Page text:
The health benefits can also be seen in assigned protection factors (APFs) for these systems, which define how much protection a respirator offers against air contaminants. The typical negative-pressure, half-face piece respirator has an APF of 10 (in other words, it is protective against concentrations up to 10 times a substance's permissible exposure limit). Positive-pressure APFs are generally 25 to1,000.
Eye, head and face protection. Most positive-pressure respirator systems can be equipped with helmets, hoods or loose-fitting face pieces to protect the eyes, head and face. For example, one employer's 10-year study found that eye injuries in grinding and chipping operations were reduced by 90 percent when employees wore helmets that covered the whole head, which eliminated the need for separate goggles and face shields.
In another case, a truck manufacturer introduced supplied-air systems with hoods to protect employees' eyes during grinding of galvanized metal in truck cabs. The plant all but eliminated serious eye injuries in those jobs despite record productivity on its truck lines.
OSHA compliance. Selection of the appropriate PPR system and accessories can significantly reduce the compliance burden. For example, supplied-air, loose-fitting hoods and helmets do not require fit testing and, when used for protection against gases and vapors, eliminate the need for establishing chemical cartridge change-out schedules. Furthermore, employees do not have to shave beards and mustaches because PPR systems employing helmets or hoods don't require a tight face seal, as do respirators with half or full face pieces.
The economics of positive-pressure systems include analysis of manufacturing productivity and quality, as well as employee comfort, morale and job satisfaction.
For example, it costs employers about $1,000 to outfit a worker with a supplied-air system, plus the cost of tapping into plant compressed-air sources. While that initial cost appears high, those expenses must be compared with the very real, but hidden, costs of productivity down time, poor quality, absenteeism and employee turnover. At New Piper Aircraft, for example, the company could not tolerate poor-quality paint jobs associated with negative-pressure respirators in use at the time. The respirator solution became fundamental to the company's success.
Some workers in foundries and with industrial ovens take a 10-minute break for every 30 minutes of work due to the intense heat. However, having a Vortex cooling unit as part of the respirator system can cool the breathing air by as much as 50 degrees, which enables workers to stay on the job longer. This provides obvious productivity benefits for employers and gives employees on piecework a reason to embrace respiratory protection. Vortex systems, which workers regulate individually, can also be used to provide warm air for cold-weather work.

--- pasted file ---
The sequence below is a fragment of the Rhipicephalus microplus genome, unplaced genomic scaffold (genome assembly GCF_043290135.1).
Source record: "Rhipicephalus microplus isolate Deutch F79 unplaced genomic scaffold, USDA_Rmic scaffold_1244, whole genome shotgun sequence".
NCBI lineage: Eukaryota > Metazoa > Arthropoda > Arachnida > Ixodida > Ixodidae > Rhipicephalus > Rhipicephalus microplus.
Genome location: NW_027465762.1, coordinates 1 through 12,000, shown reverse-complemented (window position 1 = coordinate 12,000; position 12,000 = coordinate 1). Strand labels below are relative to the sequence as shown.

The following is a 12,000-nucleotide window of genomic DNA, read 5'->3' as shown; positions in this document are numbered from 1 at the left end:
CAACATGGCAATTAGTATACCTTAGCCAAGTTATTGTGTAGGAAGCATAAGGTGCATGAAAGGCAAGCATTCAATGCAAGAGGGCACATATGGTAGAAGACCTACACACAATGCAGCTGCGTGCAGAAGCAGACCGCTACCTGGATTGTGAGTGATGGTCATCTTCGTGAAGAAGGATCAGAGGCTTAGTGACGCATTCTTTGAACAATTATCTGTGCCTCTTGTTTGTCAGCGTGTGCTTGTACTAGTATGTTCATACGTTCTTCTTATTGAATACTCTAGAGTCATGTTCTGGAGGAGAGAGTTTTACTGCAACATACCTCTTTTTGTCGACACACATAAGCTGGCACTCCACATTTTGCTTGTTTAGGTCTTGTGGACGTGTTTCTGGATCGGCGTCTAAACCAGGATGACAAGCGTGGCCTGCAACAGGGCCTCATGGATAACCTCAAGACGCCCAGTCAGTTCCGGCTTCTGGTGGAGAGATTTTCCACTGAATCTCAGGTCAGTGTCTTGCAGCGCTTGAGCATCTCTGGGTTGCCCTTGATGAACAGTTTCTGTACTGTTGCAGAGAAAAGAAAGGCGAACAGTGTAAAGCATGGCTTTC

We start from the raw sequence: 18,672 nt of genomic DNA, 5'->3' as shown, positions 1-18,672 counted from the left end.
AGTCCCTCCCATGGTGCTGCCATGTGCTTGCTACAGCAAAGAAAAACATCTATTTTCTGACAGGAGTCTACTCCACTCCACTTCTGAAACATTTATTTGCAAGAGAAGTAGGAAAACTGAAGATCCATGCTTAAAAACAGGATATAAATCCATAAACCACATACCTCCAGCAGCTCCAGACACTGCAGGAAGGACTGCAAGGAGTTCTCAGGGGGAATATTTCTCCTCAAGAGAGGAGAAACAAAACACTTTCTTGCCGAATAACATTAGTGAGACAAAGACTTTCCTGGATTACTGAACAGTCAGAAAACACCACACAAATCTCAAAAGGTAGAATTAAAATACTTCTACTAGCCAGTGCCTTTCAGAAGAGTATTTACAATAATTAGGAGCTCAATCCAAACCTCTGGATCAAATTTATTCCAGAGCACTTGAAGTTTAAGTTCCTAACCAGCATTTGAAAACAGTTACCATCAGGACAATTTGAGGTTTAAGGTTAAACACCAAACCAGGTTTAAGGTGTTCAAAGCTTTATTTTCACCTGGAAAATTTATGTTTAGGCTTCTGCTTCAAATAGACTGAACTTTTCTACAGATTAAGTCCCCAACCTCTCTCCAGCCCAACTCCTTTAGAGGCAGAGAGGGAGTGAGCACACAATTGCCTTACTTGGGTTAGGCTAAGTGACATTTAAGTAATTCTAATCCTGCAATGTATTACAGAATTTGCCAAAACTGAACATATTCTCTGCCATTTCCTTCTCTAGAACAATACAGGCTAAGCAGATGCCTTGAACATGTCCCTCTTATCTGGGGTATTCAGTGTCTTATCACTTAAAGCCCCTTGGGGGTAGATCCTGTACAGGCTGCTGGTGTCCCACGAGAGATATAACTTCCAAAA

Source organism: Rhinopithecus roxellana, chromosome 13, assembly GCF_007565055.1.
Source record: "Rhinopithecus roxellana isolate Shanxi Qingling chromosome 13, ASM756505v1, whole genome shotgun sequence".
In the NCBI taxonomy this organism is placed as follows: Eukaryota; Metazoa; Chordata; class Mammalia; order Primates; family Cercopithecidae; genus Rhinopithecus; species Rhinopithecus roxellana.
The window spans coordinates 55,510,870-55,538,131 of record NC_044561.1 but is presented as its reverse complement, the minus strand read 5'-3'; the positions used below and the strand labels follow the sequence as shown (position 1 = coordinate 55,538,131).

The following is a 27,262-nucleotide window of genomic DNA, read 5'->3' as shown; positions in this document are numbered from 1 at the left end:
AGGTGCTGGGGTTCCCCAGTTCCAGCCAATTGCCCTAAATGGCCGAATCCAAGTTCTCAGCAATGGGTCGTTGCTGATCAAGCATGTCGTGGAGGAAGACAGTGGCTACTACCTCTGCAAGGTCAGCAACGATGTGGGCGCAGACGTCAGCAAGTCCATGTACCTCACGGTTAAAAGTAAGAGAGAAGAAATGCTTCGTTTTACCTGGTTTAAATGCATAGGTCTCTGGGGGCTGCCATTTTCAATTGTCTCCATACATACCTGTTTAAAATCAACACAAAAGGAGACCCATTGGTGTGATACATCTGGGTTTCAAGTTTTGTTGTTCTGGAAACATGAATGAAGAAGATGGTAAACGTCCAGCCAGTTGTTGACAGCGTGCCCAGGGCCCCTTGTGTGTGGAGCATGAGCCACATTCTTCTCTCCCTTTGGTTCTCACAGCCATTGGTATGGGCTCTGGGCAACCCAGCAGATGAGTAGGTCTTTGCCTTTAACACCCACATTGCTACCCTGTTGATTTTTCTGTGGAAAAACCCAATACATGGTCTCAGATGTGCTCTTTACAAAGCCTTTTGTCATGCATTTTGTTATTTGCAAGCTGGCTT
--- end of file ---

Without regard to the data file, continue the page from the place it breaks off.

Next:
"The ability to individually control the climate is an important benefit," said Norton, the industrial hygienist. "When employees can control the temperature to their own comfort zone, they are more likely to view their working conditions favorably."
Boeing's Guilliams said the key to his successful respiratory protection program was having employees test the supplied-air systems and compare them with negative-pressure, full-face and half-mask respirators. Even in work areas with ventilation systems that reduce contaminant concentrations below the permissible exposure limit, employees in the paint shop, chemical processing and maintenance departments in the St. Louis complex chose the supplied-air respirator systems with eye and head protection accessories and the Vortex air-cooling unit.
The Boeing complex in St. Louis includes three major facilities and employs 12,000 people in the manufacture of F-15s and other military aircraft and missile systems. More than 600 workers wear loose-fitting, supplied-air respirators. To keep track of OSHA compliance obligations, the employees have bar-coded badges to ensure that respirator wearers have the medical clearance and training to wear the equipment safely.
"Involving employees in the selection and providing them with the most flexible, comfortable equipment has been a huge boost to morale and job satisfaction," Guilliams said. "At a time when some companies are still focusing on OSHA compliance and motivating reluctant employees, we have made a strong business case for respirators based on the protection, productivity, comfort and morale benefits. With the tight labor market and the need for highly skilled workers, it is more important than ever for our people to be comfortable and happy."
A Winning Combination
The notion that safety equipment is a hindrance to productivity and comfort has been around for a long time, but is not necessarily true. For example, aside from the regulatory controversy surrounding ergonomics, many employers have found that lift-assist devices and redesigned hand tools can improve productivity and quality, in addition to potential reductions in back injuries and cumulative trauma disorders.
Now, a similar mindset is coming to respiratory protection. "Many respirators are sold and many programs are implemented in order to meet regulatory requirements," Nelson pointed out. "Forward-looking employers realize that respirators offer some real business benefits, and they focus on these positive benefits to make their safety programs more effective. Even OSHA compliance officers quietly use this positive approach to get the attention of some employers."
"Employee attitudes about respiratory protection are changing, as well," said Steve Adams, a 25-year safety veteran based in the Midwest. "Employees know more about the importance of protection. If we can also offer them some good news about productivity and comfort, we can improve employee compliance with the respirator program."
Ken Scheel is in the technical services department of the 3M Occupational Health and Environmental Safety Division, with responsibility for positive-pressure respirator systems.